When Google introduced its newest game streaming platform, the Google Stadia, it wasn't exactly met with a warm welcome.

Buyers were almost immediately frustrated, calling Google out for a lack of features, poor performance, and even the way the hardware handles purchasing and licensing games. Now, Google has issued a statement in response to the accusation that it broke promises about how well its Stadia platform was supposed to perform.

News quickly broke by way of Android-focused site 9to5Google, which attested that the company was being dishonest about the fact that larger titles like "Red Dead Redemption 2" or "Mortal Kombat" were meant to run at 4K resolution at 60 frames per second.

This is not the case for many users, who have complained that they're not seeing these type of results, nor the "up to 4K" resolution offered and locked behind the $8.99 monthly fee for a Stadia Pro subscription. However, Googles stands by its claim, with a caveat.

"Stadia streams at 4K and 60 FPS - and that includes all aspects of our graphics pipeline from game to screen: GPU, encoder and Chromecast Ultra all outputting at 4k to 4k TVs, with the appropriate internet connection," wrote Google in its official statement. "Developers making Stadia games work hard to deliver the best streaming experience for every game. Like you see on all platforms, this includes a variety of techniques to achieve the best overall quality. We give developers the freedom of how to achieve the best image quality and frame rate on Stadia and we are impressed with what they have been able to achieve for day one."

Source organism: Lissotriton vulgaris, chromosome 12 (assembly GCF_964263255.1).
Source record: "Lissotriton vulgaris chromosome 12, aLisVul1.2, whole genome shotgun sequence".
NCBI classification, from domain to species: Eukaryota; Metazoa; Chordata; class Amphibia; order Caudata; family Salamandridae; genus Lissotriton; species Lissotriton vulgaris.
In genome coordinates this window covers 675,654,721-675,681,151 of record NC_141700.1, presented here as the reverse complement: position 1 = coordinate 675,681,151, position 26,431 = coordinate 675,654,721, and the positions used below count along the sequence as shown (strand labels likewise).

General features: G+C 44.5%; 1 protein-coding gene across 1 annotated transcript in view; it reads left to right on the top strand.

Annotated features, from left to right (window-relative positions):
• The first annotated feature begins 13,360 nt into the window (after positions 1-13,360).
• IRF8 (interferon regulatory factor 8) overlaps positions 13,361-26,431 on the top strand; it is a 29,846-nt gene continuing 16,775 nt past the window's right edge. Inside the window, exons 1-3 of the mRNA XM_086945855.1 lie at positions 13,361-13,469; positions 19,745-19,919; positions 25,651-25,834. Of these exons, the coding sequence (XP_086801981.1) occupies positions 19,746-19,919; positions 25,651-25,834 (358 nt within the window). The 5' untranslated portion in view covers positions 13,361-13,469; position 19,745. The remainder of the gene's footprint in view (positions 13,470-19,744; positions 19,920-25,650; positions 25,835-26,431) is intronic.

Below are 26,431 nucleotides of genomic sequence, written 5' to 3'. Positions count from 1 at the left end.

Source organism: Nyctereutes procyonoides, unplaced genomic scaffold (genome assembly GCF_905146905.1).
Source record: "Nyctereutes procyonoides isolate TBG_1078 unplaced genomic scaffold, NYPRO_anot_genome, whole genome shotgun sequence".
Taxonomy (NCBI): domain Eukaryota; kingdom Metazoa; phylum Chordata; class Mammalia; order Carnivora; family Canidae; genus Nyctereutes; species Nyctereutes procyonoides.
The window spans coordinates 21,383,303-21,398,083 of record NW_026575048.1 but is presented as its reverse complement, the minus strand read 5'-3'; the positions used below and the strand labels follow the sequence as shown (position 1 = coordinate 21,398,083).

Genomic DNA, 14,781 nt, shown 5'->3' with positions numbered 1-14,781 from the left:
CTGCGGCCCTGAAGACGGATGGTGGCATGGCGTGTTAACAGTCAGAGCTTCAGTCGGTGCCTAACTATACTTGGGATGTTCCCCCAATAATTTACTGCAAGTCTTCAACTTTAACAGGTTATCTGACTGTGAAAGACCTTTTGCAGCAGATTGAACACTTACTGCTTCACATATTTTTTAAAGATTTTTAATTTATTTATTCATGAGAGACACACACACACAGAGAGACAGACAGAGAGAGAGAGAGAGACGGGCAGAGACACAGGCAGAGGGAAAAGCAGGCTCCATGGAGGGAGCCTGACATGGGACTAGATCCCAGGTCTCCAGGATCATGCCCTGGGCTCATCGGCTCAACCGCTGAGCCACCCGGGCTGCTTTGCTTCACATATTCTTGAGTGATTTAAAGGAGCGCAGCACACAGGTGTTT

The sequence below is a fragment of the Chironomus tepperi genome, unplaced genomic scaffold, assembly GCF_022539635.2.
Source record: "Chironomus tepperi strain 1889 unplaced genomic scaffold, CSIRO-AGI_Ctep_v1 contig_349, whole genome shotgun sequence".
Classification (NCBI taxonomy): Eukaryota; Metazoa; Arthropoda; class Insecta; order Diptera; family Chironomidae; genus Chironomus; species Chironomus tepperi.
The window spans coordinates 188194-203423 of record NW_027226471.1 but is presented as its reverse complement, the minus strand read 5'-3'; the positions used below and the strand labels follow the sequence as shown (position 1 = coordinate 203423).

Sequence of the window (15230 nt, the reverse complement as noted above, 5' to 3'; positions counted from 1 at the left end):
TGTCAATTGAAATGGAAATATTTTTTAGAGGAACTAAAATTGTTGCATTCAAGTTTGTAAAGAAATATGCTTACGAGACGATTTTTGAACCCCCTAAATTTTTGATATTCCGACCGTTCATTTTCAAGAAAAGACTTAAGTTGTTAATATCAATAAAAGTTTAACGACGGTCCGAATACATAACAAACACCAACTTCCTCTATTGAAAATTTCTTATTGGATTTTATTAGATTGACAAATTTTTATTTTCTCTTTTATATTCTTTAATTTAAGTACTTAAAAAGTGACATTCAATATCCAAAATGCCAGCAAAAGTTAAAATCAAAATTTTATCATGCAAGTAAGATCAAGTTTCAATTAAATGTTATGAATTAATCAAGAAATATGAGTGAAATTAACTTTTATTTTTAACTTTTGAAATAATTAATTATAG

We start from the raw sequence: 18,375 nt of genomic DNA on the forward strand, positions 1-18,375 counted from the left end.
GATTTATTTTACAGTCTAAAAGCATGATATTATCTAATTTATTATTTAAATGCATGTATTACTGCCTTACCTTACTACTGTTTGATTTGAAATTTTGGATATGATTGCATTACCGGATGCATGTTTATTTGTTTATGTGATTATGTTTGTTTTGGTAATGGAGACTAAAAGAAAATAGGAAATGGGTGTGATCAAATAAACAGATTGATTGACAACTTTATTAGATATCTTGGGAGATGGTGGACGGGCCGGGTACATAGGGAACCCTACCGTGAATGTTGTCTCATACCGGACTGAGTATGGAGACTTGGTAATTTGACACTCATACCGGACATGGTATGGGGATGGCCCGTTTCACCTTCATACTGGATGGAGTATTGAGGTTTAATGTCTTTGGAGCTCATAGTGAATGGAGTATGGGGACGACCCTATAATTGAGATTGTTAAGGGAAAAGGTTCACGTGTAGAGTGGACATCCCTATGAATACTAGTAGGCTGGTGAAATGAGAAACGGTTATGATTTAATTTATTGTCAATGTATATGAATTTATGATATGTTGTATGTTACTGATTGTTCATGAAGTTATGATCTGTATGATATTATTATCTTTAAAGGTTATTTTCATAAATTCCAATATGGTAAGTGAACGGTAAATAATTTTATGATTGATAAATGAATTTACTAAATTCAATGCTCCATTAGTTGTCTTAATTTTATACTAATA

Essentially, Google confirmed that developers have the freedom to tweak their ports to Stadia. In the case of "Red Dead Redemption 2," Rockstar Games offered 1440p internal resolution. Similar situations likely arose with other titles on the system.

"We expect that many developers can, and in most cases will, continue to improve their games on Stadia. And because Stadia lives in our data centers, developers are able to innovate quickly while delivering even better experiences directly to you without the need for game patches or downloads," Google said.

That's a far cry from having all games supporting 4K at launch. This was a huge selling point for several early adopters, but it's far from the only thing that's gone wrong with Stadia since its launch for Founders Edition buyers. It looks like Google has a difficult path ahead if it wants to make Stadia the phenomenon it hyped it up to be.

GettyImages-Google Stadia
Google Stadia is the latest streaming service from Google but it seems that it is peppered with a lot of issues in the wake of its release. Photo by Justin Sullivan/Getty Images